Where I'd read about this before, it was assumed to be a superstition about evil spirits. A shoe, a very personal item that has molded to the shape of a foot, carries enough essence of the person to fool spirits coming in through the chimney, and they pester the shoe rather than the inhabitants inside.

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Re: Shoe concealments

#44 Post by mcmanning » Thu Mar 29, 2012 11:16 am

I've actually unearthed a couple of references to this practice (shoe concealment) in the written record, as well as come up with a possible origin and function for these concealments. Of course, the purpose/function changed over time, but my theory links all of these ideas together. All of this will be in my thesis, which is now standing at over 300 pages. I keep trying to get it out but final edits are taking longer than anticipated. Please know that I will post an electronic copy on my academia.edu page as soon as it's available. (http://ballstate.academia.edu/ChrisManningPratt/Papers).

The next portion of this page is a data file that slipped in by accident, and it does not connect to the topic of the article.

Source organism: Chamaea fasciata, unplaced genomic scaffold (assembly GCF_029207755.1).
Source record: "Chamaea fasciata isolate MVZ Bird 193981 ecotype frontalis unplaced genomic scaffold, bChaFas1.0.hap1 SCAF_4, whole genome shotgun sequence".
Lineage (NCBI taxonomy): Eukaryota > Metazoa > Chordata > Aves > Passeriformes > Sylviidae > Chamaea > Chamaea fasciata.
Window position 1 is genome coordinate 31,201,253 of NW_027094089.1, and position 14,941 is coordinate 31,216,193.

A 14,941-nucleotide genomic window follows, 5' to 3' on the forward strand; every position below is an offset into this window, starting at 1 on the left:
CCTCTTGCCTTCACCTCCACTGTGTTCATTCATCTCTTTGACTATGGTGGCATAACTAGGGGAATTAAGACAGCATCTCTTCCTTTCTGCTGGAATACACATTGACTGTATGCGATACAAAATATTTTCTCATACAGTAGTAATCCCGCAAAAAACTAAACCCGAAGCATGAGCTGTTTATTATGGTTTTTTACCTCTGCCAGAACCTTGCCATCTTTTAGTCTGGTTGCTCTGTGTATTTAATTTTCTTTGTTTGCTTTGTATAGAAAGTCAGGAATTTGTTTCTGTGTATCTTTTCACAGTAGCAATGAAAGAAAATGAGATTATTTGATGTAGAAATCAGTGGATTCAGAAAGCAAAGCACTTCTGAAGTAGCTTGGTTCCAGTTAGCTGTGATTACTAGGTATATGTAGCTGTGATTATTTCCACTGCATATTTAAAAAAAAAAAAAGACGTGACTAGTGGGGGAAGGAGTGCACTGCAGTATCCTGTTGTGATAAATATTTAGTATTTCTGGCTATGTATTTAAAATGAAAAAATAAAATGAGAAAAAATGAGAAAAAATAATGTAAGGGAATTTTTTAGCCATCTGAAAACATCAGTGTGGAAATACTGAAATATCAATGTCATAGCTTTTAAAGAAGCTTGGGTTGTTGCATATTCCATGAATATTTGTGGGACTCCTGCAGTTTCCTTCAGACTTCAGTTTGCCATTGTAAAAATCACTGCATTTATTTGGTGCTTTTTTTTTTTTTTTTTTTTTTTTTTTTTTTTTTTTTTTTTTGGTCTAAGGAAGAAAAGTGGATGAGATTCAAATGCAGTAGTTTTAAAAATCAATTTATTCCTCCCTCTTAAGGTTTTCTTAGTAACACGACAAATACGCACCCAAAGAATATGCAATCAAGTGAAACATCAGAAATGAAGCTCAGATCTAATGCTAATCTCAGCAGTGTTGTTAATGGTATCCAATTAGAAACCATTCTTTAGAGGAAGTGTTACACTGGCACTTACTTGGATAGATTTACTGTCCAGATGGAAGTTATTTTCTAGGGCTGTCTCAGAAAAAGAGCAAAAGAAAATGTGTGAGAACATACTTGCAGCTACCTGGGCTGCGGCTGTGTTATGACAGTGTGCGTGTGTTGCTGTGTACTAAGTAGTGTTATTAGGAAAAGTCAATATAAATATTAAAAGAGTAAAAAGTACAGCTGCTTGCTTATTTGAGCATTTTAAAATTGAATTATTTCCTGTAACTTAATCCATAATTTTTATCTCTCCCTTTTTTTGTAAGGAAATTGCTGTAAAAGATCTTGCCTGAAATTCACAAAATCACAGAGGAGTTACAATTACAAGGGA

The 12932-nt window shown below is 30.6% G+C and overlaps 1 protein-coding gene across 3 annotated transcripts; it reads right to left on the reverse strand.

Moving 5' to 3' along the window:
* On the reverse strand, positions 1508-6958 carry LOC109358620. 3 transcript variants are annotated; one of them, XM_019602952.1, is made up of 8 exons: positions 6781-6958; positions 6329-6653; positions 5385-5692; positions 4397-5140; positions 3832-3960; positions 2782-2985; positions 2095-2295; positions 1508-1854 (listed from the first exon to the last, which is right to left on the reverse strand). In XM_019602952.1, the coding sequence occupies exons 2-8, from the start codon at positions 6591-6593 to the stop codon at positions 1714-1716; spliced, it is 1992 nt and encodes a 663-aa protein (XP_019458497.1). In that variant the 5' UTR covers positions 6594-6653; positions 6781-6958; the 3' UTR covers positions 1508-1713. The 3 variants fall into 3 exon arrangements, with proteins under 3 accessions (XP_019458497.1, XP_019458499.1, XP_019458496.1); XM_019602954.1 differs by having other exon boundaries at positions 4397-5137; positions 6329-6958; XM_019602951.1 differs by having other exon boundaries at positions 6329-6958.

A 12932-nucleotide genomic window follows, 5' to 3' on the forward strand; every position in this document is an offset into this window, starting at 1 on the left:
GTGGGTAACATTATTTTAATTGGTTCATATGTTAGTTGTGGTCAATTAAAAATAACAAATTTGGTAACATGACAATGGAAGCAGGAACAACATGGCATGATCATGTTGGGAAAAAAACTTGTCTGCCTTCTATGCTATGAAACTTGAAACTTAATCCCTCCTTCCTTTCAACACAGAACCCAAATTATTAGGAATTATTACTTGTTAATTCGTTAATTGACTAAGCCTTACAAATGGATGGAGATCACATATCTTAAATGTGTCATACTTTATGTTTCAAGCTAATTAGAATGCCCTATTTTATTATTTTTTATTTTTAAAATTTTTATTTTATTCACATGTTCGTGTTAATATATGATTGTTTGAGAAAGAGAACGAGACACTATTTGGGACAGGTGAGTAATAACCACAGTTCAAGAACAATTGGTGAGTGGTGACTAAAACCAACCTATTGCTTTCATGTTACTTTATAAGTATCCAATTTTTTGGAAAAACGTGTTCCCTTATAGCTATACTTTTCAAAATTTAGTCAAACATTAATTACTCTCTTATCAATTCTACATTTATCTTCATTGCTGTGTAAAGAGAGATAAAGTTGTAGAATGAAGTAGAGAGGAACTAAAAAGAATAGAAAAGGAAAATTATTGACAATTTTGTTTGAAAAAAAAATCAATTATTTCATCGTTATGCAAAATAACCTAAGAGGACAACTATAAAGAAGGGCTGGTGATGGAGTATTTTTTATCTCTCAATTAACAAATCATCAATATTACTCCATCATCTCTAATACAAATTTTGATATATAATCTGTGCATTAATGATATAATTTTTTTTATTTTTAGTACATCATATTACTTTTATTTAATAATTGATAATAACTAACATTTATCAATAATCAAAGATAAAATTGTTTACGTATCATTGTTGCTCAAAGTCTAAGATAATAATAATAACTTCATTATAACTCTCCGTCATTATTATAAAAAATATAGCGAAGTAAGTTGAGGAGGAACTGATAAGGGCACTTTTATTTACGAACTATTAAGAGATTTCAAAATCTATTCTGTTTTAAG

Cheers,
Chris

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Re: Shoe concealments

#45 Post by lludvig » Fri Mar 30, 2012 11:54 pm

Hear are a article about a shoe find. Some pic and Swedish text. http://ludvigs.nu/?p=443

Ludvig
http://Ludvigs.nu

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Re: Shoe concealments

#46 Post by mcmanning » Sat Mar 31, 2012 5:41 am

Thanks for the link Ludvig. I was able to pull up a rough translation of the text using Google. Most of you probably know how to do this, but just in case, here's the link to an English translation: http://translate.google.com/translate?hl=en&sl=sv&u=http://ludvigs.nu/%3Fp%3D443 &ei=evl2T7HIAdLjggeY1eTRDg&sa=X&oi=translate&ct=result&resnum=1&ved=0CCUQ7gEwAA& prev=/search%3Fq%3DLudvig%2B%2522Klackarna%2Bi%2Btaket%2522%26hl%3Den%26rlz%3D1R 2ADSA_enUS379%26biw%3D1024%26bih%3D543%26prmd%3Dimvns